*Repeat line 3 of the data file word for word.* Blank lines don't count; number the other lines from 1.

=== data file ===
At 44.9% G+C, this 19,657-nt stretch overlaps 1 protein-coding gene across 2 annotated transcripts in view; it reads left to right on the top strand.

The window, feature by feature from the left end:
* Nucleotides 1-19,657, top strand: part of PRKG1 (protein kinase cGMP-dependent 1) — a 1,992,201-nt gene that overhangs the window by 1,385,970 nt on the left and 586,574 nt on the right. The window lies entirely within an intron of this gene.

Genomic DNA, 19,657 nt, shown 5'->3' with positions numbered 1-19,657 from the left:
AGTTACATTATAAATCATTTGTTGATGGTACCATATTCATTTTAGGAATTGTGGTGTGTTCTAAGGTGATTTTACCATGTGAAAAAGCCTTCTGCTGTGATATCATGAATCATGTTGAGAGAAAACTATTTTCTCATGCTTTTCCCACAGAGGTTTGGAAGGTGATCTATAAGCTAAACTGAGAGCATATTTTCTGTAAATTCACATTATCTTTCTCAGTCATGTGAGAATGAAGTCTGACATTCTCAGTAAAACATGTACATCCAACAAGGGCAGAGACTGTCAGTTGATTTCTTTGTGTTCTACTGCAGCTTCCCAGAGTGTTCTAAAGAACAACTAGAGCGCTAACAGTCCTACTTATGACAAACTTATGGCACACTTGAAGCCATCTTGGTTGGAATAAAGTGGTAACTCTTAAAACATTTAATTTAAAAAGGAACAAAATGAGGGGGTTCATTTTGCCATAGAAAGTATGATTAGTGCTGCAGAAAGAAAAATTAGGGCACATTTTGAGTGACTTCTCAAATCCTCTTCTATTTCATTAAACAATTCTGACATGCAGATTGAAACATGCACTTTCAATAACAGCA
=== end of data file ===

* Nucleotides 1-19,657, top strand: part of PRKG1 (protein kinase cGMP-dependent 1) — a 1,992,201-nt gene that overhangs the window by 1,385,970 nt on the left and 586,574 nt on the right. The window lies entirely within an intron of this gene.